Iran tells Japan to pay for oil in yen

Section:

By Megumi Yamanaka
Bloomberg News Service
Friday, July 13, 2007

http://www.bloomberg.com/apps/news?pid=newsarchive&sid=aONF.HEKx.xU

TOKYO -- Iran asked Japanese refiners to switch to the yen to pay for all crude oil purchases, after Iran's central bank said it is reducing holdings of the U.S. dollar.

Iran wants yen-based transactions "for any/all of your forthcoming Iranian crude oil liftings," according to a letter sent to Japanese refiners that was signed by Ali A. Arshi, general manager of crude oil marketing and exports in Tehran at the National Iranian Oil Co. The request is for all shipments "effective immediately," according to the letter, dated July 10 and obtained by Bloomberg News.

The yen rose on speculation for an increase in demand for the currency, the result of Japan's annual 1.24 trillion yen ($10.1 billion) of oil imports from Iran. Central bankers in Venezuela, Indonesia, and the United Arab Emirates have said they will invest less of their reserves in dollar assets because of the weakening currency.

"What else can Japan do but to accept the request, once the oil producer sent its wish?" said Hirofumi Kawachi, an analyst at Mizuho Investors Securities Co. in Tokyo. "The tensions between the U.S. and Iran are escalating, and it's Iran's measure to hedge risk."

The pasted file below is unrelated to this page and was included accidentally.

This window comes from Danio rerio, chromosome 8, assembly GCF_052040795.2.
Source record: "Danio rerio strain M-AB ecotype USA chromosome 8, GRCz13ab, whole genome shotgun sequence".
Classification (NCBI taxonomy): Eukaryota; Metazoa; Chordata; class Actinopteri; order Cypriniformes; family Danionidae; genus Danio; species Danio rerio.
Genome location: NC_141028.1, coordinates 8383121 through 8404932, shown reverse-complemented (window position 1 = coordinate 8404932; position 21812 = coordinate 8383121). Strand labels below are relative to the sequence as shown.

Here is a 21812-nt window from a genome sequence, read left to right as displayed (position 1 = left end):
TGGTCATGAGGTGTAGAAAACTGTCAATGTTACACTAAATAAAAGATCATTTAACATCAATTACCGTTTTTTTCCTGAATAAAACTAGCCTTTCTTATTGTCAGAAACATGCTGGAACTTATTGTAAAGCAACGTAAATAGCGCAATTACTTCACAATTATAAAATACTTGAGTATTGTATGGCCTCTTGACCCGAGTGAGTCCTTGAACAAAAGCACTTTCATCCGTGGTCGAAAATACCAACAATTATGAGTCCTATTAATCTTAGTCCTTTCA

A spokesman for Iran's oil ministry in Tehran said he could neither confirm nor deny that the letter had been sent. Most Japanese oil refiners have until now used U.S. dollars to pay Iran for oil, said the spokesman, who declined to be identified by name because of government policy.

The yen advanced to 122.07 per dollar at 2:30 p.m. in New York, from 122.42 late yesterday.

Iran is cutting its U.S. dollar reserves to less than 20 percent of total foreign currency holdings, and will buy more euros and yen as tensions with the U.S. increase, Central Bank Governor Ebrahim Sheibany said on March 27.

The United Nations Security Council is preparing for another round of sanctions against Iran because of the nation's nuclear research.

The Islamic republic, holder of the world's second-largest oil and gas reserves, has refused to halt uranium enrichment that it says is for use in nuclear power plants to produce electricity. The U.S. says Iran seeks instead to develop an atomic bomb. Enriched uranium can be used to make nuclear fuel or build nuclear weapons.

Iran isn't alone in wanting to drop the dollar for pricing oil. Russia has been examining plans to price the Urals oil export blend in rubles to curb currency risks. The nation plans to open the Energy Stock Exchange in St. Petersburg in the first half of next year to trade oil in rubles, UBS AG reported June 14.

Iran asked the refiners to use the yen exchange rate quoted at the Bank of Tokyo Mitsubishi UFJ on the date oil cargoes are loaded. The use of yen-based letters of credit for oil "has finally been approved" by the Iranian central bank and the NIOC, according to the letter, titled "New payment mechanism for Iranian Crude Oil Cargoes."

Japan imported 1.59 million kiloliters of Iranian crude oil in May, the least since June 2006, according to government data.

Only Saudi Arabia and the United Arab Emirates are larger oil suppliers to Japan than Iran.

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